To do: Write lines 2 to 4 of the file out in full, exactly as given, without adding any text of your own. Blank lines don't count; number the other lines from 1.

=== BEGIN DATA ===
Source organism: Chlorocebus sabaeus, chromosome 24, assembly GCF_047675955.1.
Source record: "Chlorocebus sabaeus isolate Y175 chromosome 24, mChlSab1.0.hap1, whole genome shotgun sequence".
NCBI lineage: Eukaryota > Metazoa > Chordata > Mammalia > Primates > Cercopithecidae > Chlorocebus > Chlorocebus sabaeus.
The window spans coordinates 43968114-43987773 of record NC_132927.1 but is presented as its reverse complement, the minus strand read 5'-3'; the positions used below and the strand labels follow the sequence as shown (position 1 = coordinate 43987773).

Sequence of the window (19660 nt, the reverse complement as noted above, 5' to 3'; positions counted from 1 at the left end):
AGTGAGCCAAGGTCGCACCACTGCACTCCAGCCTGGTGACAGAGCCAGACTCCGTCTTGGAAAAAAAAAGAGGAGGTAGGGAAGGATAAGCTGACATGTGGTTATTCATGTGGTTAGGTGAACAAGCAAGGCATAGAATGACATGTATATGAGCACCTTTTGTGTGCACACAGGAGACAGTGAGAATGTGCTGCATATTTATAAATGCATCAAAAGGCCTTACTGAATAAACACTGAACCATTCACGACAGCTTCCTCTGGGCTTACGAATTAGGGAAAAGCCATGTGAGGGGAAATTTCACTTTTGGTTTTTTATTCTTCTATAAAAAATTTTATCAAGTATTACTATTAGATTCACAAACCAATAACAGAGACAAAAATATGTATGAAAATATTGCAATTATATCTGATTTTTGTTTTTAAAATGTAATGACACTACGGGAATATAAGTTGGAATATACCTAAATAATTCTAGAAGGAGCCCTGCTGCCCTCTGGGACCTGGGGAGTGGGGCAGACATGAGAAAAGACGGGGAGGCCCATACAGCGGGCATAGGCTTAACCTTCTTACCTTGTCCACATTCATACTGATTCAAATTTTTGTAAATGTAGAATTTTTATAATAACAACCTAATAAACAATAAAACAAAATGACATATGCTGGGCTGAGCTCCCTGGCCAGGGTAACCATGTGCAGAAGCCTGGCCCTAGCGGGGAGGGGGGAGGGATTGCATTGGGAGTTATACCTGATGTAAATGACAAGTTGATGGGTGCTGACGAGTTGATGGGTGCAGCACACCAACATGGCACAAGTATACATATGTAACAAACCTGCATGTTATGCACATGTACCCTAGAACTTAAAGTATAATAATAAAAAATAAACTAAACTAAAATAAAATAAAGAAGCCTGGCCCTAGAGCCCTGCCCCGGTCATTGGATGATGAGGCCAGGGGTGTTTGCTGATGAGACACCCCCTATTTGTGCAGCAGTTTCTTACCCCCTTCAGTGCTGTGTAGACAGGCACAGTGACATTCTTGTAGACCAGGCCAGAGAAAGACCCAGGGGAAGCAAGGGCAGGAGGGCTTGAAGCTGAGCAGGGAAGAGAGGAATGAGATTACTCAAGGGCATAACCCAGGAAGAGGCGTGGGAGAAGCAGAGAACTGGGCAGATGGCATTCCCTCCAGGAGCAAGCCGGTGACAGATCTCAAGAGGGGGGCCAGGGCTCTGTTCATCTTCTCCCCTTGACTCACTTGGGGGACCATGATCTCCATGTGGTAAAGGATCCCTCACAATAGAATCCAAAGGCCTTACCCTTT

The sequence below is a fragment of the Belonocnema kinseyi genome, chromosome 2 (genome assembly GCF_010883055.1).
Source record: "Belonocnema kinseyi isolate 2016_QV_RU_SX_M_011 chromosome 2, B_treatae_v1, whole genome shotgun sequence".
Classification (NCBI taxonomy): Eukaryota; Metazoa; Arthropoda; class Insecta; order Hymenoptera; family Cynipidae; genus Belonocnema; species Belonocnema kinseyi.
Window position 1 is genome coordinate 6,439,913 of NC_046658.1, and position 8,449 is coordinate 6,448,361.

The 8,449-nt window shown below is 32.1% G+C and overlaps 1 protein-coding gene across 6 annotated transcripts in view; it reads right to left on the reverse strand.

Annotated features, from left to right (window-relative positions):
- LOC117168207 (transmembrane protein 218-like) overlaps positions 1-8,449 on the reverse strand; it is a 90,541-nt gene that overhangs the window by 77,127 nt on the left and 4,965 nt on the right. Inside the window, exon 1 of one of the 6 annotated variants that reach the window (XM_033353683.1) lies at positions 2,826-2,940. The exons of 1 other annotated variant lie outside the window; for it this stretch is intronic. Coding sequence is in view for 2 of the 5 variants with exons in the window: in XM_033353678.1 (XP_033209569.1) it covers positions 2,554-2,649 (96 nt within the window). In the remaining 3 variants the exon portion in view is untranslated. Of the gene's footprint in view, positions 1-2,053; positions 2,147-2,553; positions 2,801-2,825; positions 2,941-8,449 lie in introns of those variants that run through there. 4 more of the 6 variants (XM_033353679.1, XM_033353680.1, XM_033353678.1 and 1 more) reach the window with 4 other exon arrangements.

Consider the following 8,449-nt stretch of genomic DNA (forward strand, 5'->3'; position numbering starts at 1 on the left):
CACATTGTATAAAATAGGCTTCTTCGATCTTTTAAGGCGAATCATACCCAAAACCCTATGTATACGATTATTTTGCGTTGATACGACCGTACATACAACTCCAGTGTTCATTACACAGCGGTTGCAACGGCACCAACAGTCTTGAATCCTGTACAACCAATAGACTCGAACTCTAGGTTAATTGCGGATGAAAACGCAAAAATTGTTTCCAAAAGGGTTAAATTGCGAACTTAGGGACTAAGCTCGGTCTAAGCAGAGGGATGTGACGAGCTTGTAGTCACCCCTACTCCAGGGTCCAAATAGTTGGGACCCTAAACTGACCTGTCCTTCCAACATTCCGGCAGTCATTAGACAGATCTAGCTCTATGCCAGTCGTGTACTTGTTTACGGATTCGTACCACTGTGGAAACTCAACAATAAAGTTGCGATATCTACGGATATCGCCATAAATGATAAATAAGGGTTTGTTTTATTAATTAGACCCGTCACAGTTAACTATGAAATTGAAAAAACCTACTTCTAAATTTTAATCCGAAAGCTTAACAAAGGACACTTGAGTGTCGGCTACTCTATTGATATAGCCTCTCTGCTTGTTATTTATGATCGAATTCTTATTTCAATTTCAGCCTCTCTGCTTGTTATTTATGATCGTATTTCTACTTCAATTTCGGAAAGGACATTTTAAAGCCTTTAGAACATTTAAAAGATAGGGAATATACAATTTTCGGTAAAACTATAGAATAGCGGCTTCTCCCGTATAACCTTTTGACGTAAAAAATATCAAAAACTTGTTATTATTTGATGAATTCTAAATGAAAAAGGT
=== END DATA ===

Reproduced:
Source record: "Chlorocebus sabaeus isolate Y175 chromosome 24, mChlSab1.0.hap1, whole genome shotgun sequence".
NCBI lineage: Eukaryota > Metazoa > Chordata > Mammalia > Primates > Cercopithecidae > Chlorocebus > Chlorocebus sabaeus.
The window spans coordinates 43968114-43987773 of record NC_132927.1 but is presented as its reverse complement, the minus strand read 5'-3'; the positions used below and the strand labels follow the sequence as shown (position 1 = coordinate 43987773).